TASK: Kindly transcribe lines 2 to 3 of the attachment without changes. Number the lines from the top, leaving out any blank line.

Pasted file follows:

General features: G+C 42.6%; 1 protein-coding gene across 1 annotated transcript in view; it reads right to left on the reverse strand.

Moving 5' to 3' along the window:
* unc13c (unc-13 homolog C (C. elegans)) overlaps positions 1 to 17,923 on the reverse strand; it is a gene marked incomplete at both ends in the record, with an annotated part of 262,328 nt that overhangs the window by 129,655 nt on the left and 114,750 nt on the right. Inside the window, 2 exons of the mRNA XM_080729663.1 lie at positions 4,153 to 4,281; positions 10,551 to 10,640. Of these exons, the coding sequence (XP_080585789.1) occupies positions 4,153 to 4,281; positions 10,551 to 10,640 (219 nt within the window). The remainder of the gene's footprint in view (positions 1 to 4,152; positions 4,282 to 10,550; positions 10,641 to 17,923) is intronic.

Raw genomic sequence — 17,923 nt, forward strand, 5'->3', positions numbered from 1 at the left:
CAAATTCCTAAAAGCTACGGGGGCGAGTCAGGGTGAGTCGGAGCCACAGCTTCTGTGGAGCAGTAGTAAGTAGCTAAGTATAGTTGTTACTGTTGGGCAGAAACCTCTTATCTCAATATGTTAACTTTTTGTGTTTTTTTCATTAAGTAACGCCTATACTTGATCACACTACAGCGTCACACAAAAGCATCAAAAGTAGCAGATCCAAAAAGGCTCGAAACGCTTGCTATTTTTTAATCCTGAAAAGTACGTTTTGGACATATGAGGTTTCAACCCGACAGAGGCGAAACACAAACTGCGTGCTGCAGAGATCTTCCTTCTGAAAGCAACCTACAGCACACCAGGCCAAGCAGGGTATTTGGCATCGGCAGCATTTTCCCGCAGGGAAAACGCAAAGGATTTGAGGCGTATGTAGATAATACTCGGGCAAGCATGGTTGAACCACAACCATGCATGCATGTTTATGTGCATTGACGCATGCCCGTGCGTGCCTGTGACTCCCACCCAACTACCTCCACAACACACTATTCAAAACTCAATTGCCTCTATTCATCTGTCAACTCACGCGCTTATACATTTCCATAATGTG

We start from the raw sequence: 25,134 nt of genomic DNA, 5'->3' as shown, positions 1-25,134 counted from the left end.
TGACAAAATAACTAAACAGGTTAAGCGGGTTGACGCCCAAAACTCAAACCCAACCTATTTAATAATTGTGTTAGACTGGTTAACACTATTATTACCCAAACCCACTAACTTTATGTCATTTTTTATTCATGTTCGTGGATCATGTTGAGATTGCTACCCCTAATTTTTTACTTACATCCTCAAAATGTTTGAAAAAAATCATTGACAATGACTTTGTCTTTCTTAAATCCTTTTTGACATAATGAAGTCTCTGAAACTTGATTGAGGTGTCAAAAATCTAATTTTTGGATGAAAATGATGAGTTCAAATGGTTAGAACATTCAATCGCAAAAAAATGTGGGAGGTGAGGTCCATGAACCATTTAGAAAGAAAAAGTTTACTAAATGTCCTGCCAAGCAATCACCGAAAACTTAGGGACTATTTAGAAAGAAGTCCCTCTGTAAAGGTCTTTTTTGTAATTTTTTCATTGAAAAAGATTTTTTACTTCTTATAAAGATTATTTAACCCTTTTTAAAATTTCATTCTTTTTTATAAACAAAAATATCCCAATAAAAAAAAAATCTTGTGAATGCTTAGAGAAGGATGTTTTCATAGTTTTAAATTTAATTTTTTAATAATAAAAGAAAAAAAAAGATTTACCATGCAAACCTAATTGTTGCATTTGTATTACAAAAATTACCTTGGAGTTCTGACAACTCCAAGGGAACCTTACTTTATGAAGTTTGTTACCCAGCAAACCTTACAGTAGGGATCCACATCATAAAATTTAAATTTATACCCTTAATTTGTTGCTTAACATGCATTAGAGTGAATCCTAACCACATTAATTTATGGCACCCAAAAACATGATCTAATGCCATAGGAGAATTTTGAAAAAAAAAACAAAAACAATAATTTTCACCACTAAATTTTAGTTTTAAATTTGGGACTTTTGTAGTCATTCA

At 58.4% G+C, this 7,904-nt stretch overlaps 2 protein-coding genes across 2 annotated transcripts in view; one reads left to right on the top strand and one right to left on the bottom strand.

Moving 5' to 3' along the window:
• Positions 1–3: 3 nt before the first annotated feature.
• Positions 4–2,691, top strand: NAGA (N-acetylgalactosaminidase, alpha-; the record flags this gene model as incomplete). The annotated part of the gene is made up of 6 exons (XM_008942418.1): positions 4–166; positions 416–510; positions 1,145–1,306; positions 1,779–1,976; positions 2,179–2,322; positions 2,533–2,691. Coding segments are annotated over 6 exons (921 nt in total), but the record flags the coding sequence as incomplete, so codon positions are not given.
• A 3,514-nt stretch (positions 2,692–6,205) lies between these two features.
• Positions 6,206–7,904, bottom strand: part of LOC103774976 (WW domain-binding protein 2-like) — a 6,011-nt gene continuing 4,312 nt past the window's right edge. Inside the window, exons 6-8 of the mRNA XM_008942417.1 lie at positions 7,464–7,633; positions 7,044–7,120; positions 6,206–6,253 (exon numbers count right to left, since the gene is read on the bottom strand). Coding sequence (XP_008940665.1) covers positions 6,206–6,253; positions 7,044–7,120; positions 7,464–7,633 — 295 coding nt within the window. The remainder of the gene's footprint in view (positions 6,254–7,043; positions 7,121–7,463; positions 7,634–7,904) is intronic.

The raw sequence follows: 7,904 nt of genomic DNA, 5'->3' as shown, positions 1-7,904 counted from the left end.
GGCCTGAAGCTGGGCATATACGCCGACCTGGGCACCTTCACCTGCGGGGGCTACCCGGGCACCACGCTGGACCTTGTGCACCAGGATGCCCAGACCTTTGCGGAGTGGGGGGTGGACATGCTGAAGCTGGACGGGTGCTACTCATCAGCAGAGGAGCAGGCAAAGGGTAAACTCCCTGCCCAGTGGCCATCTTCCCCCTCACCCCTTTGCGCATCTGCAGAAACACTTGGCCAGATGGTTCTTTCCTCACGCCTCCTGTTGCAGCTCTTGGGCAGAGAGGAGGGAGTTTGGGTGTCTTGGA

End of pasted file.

Moving 5' to 3' along the window:
* unc13c (unc-13 homolog C (C. elegans)) overlaps positions 1 to 17,923 on the reverse strand; it is a gene marked incomplete at both ends in the record, with an annotated part of 262,328 nt that overhangs the window by 129,655 nt on the left and 114,750 nt on the right. Inside the window, 2 exons of the mRNA XM_080729663.1 lie at positions 4,153 to 4,281; positions 10,551 to 10,640. Of these exons, the coding sequence (XP_080585789.1) occupies positions 4,153 to 4,281; positions 10,551 to 10,640 (219 nt within the window). The remainder of the gene's footprint in view (positions 1 to 4,152; positions 4,282 to 10,550; positions 10,641 to 17,923) is intronic.